Raw Milk
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The Food & Drug Administration (FDA) bans the inter-state sale of raw milk for human consumption but the sale of unpasteurized, or Raw, Milk is legal in 28 states, each of which have different regulations. The complexity or competing standards makes it difficult to create a single national standard for raw milk. And there are groups in the many of the remaining 22 states trying to legalize the sale of unpasteurized milk because they believe that pasteurization, along with killing pathogens damages much of the nutritional content of the raw milk. If they are successful, by default, we may arrive at a situation where Raw Milk is for sale in every state but with different quality control rules, and public health implications. One source we know of, but have not used extensively, for finding raw milk in the various states is RealMilk.com. In some states where sale is not legal, consumers can buy into cow-sharing agreements with farmers that allow them to buy a share in the cow or herd and as an “owner” pay a fee for an allocation of the milk the cow produces. Green Pastures in Coopersville, Michigan is one example. 

In the raw vs. pasteurized debate, it is hard to determine which side has it right since there is validity to both sides’ arguments. Pasteurization protects universally even against harmful bacteria in seemingly healthy looking cows, which is a major point the raw advocates don’t seem to be addressing.

Also, many of us are too young or too uninterested in history to know that in the past, before widespread pasteurization, raw milk contributed to large scale food borne illness. And the success of pasteurization makes it reasonable for us to forget. In the ten years between 1998 and 2008 there were only 85 outbreaks of human infections resulting from consumption of raw milk reported to the Center for Disease Control. Specifically there were 1,614 reported illnesses, 187 hospitalizations and 2 deaths reported in 10 years and that is among a population of a reported 3 million raw milk consumers. Those are good odds.

But before 1938 when pasteurization was widely adopted, cow’s milk accounted for about 25% of all food and water born disease outbreaks and deaths. Raw Milk was (and could still be) in many ways a potentially deadly product.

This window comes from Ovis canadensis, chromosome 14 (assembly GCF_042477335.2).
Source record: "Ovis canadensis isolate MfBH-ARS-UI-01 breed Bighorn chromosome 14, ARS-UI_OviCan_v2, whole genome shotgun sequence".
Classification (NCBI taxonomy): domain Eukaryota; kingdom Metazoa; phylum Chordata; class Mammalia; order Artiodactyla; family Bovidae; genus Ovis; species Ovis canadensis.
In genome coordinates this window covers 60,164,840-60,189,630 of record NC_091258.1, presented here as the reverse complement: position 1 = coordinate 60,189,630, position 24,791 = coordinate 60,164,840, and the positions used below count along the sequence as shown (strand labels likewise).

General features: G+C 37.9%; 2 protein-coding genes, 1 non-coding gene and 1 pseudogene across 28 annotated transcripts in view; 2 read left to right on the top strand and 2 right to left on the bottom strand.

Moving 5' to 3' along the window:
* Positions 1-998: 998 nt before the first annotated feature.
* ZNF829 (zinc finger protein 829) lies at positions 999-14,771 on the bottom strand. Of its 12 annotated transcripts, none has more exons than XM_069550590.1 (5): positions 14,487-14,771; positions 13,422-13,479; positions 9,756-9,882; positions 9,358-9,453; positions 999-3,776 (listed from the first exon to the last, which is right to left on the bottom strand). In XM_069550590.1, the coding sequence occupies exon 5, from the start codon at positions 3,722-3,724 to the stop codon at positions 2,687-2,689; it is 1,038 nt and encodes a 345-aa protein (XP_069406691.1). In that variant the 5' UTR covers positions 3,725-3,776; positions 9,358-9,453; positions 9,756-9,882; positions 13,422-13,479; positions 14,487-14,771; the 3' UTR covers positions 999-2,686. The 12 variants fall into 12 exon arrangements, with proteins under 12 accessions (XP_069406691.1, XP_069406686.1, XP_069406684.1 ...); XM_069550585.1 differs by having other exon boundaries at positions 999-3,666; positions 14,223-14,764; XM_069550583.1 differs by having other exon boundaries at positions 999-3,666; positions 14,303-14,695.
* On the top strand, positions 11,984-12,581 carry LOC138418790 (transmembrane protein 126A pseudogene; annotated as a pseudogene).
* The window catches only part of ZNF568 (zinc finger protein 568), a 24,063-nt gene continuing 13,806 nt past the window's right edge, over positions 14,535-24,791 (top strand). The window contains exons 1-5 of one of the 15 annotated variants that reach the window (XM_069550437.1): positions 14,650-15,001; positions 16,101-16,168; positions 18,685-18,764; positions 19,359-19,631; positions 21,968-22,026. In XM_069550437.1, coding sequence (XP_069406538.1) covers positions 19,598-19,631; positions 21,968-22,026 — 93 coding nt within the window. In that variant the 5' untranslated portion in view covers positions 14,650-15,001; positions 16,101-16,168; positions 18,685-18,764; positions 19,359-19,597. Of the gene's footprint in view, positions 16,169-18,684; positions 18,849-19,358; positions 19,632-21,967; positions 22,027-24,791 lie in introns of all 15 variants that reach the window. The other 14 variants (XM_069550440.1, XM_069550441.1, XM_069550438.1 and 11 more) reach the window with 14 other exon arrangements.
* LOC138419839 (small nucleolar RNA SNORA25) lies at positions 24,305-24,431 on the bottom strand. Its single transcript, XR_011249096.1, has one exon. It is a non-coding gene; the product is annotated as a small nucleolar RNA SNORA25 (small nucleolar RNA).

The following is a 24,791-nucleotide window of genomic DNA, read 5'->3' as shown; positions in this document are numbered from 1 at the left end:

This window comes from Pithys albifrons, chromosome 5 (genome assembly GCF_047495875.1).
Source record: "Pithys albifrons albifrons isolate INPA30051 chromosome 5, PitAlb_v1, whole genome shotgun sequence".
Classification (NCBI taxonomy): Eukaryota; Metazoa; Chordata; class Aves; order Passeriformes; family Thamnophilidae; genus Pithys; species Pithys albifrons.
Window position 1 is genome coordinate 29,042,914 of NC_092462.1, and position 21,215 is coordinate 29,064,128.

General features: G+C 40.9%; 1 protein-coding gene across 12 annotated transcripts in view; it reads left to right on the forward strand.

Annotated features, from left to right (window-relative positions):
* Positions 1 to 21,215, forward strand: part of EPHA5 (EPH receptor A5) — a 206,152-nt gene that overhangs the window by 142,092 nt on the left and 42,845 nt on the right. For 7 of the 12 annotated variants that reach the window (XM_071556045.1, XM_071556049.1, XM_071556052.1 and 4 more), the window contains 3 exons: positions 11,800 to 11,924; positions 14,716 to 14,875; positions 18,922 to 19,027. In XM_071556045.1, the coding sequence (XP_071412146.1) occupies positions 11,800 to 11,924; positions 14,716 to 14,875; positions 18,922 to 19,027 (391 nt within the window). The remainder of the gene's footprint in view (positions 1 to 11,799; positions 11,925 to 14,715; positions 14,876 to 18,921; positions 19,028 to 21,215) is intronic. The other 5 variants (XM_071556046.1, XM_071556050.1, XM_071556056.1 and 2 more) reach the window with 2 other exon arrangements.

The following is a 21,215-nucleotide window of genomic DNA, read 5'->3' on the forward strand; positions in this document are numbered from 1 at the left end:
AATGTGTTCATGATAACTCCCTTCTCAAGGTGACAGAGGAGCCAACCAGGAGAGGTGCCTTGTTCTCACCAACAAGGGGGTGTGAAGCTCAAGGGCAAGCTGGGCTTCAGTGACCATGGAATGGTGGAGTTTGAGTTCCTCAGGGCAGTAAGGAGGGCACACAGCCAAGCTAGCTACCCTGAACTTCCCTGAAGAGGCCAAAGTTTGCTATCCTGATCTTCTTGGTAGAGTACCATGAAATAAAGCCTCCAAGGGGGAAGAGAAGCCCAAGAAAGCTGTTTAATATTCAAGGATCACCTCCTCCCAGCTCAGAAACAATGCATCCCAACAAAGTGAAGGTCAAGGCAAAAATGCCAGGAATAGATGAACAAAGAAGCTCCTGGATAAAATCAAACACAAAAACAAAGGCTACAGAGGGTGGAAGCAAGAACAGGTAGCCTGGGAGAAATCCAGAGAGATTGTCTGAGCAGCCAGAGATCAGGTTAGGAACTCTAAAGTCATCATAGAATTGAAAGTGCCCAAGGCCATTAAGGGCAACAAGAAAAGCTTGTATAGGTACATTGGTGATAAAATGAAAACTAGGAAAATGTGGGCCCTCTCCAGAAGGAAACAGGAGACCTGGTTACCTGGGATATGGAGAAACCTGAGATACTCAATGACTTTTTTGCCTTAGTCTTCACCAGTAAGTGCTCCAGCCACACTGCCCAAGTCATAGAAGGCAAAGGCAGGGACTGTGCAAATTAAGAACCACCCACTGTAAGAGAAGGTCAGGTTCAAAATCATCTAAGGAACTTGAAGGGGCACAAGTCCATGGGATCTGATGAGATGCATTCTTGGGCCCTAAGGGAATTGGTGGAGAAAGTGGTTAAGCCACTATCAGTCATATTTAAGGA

At Smart Kitchen, we are not on a soapbox for either side. We want safety, flavor & nutrition, in that order: safe first, then flavor & nutrition. With Raw Milk we think a balanced approach is warranted that starts with your local raw dairy. How reputable are they? Do they follow strict health & sanitation procedures? What do their other customers say?

Be especially careful if you are feeding others. You have more responsibility for your diners in that situation. Notify pregnant women, children (preferably their parents) and the elderly, all of whom are especially vulnerable to milk-borne pathogens, that you are serving raw milk. Let them make an informed decision about their health.

Don’t forget, illnesses and deaths have also been linked to the consumption of fresh cheese made from unpasteurized milk, notably the Queso Fresco style cheese popular in Hispanic communities. The FDA states categorically that raw soft cheeses such as Camembert and Brie from raw cow or goat milk are unsafe to eat. But boy are they good. We partake in moderation, from reputable sources, typically when traveling abroad. Even the raw, aged cheeses can be dangerous. Use common sense and a reputable purveyor to help you navigate the waters. One raw aged blue cheese, in fact the original American Blue Cheese, made by a dairy that we visited on the Summer Food Drive 2010 and like a lot is Maytag Blue Cheese, produced in Newton, IA. Myrna Ver Ploeg, the Dairy President, and her dairymen, craftsmen & whole team are professional, hospitable and talented.


Raw Milk is available all year long.

Gluten Free


Low Fat


Low Calorie